Some five months after the Google settlement's final fairness hearing, the parties still await word from the court on the landmark deal. In the only action from the court, a third delay was recently granted by Judge Denny Chin in the closely related visual artists' lawsuit against Google, which Chin, despite his recent promotion to the Second Circuit Court of Appeals, is also hearing. Filings in that case have now been extended until August 9—though it is unclear what the delay might mean for the books settlement.

In a recent blog post, however, New York Law School's James Grimmelmann said he noticed something that might augur well for approval: the lack of copycat infringement lawsuits, common in such major class action lawsuits. The lack of "rival suits," Grimmelmann wrote, "signals (even if only subliminally) that the class action sharks don't think Google is a juicy enough target to be worth fighting for a piece of it. And that, in turn, could undermine objectors' arguments that the settlement seriously undervalues copyright owners' present claims against Google."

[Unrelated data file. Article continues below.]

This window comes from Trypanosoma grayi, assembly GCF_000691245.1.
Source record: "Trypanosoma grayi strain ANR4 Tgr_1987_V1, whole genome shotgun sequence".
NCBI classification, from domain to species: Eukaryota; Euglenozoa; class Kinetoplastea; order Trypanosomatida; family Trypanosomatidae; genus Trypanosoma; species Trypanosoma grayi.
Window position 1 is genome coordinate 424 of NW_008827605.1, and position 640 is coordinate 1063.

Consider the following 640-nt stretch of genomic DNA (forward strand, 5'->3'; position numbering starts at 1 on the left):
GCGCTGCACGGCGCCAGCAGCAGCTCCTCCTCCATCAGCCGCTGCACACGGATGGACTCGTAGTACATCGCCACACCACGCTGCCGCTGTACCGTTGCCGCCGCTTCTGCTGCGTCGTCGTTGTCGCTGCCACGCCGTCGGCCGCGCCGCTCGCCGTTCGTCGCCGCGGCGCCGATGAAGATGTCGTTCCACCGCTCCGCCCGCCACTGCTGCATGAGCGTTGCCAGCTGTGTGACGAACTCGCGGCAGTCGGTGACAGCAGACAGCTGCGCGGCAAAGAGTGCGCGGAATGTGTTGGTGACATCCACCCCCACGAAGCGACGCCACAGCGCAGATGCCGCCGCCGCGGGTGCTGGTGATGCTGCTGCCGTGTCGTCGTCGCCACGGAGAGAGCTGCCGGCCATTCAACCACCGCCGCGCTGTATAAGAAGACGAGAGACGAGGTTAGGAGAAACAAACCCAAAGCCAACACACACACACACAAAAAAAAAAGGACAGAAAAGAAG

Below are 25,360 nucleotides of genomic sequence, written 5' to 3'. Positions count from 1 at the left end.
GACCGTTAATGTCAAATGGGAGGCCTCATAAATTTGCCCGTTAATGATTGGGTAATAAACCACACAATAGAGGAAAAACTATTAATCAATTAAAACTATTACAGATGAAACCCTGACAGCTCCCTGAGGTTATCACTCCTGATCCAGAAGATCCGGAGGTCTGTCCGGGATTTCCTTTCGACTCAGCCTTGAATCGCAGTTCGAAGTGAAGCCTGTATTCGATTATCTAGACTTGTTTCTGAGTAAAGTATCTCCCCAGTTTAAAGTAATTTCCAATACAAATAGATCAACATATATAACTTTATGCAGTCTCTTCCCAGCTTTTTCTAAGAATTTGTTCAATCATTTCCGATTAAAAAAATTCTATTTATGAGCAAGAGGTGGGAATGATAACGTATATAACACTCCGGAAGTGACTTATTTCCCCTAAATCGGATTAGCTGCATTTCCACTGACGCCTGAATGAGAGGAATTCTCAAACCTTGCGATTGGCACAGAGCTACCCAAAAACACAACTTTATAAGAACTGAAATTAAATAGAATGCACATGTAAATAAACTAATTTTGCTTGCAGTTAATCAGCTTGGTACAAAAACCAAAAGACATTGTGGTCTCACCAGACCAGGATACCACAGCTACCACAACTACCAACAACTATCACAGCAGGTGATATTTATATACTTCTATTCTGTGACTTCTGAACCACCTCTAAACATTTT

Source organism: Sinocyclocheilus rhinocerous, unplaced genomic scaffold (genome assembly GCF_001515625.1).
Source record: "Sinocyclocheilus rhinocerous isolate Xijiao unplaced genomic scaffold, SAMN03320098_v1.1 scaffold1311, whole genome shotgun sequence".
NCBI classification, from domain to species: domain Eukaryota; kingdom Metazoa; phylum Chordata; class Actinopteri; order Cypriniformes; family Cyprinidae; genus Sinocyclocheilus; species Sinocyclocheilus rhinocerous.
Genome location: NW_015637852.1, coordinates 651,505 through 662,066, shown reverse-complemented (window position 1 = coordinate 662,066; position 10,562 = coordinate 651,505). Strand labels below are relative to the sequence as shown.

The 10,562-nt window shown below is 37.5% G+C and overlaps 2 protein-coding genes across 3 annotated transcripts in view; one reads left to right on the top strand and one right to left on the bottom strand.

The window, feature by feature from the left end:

Meanwhile, inspired by Paul the Psychic Octopus, who correctly predicted the outcome of all the major matches in this year's World Cup, PW decided to take a stab at handicapping the deal's chances for approval. Unfortunately, Paul the Psychic Octopus's handlers confirmed that the octopus has retired from the predictions game. Still, a few experts were willing to take a shot at predicting—including four panelists at the recently concluded University of Maryland Center for Intellectual Property copyright symposium, whose comments are among those below.

Jonathan Band, attorney: Approved. "What's the point of being a federal circuit court judge with lifetime tenure if you don't make bold moves?"

Maria Pallante, associate register for policy and international affairs, U.S. Copyright Office: Rejected. The settlement amounts to copyright by fiat, she said, although she predicted that Judge Chin will provide a road map for a future settlement.

James Grimmelmann, New York Law School professor: Rejected. But "on a penalty kick in overtime," he noted, adding that the deal "will return in scaled-back form to win the third-place match." Up or down, Grimmelmann said, the decision "will reshape publishing."

Lateef Mtima, professor at the Howard University School of Law: Approved. The settlement achieves something Congress has been unable to accomplish, Mtima noted.

David Balto, senior fellow, Center for American Progress: Approved. Balto applauds the transformative nature of the settlement and its potential to "democratize" information.

Peter Jaszi, Georgetown professor of law: Approved. However, Jaszi observes that questions about the deal's cultural implications could linger.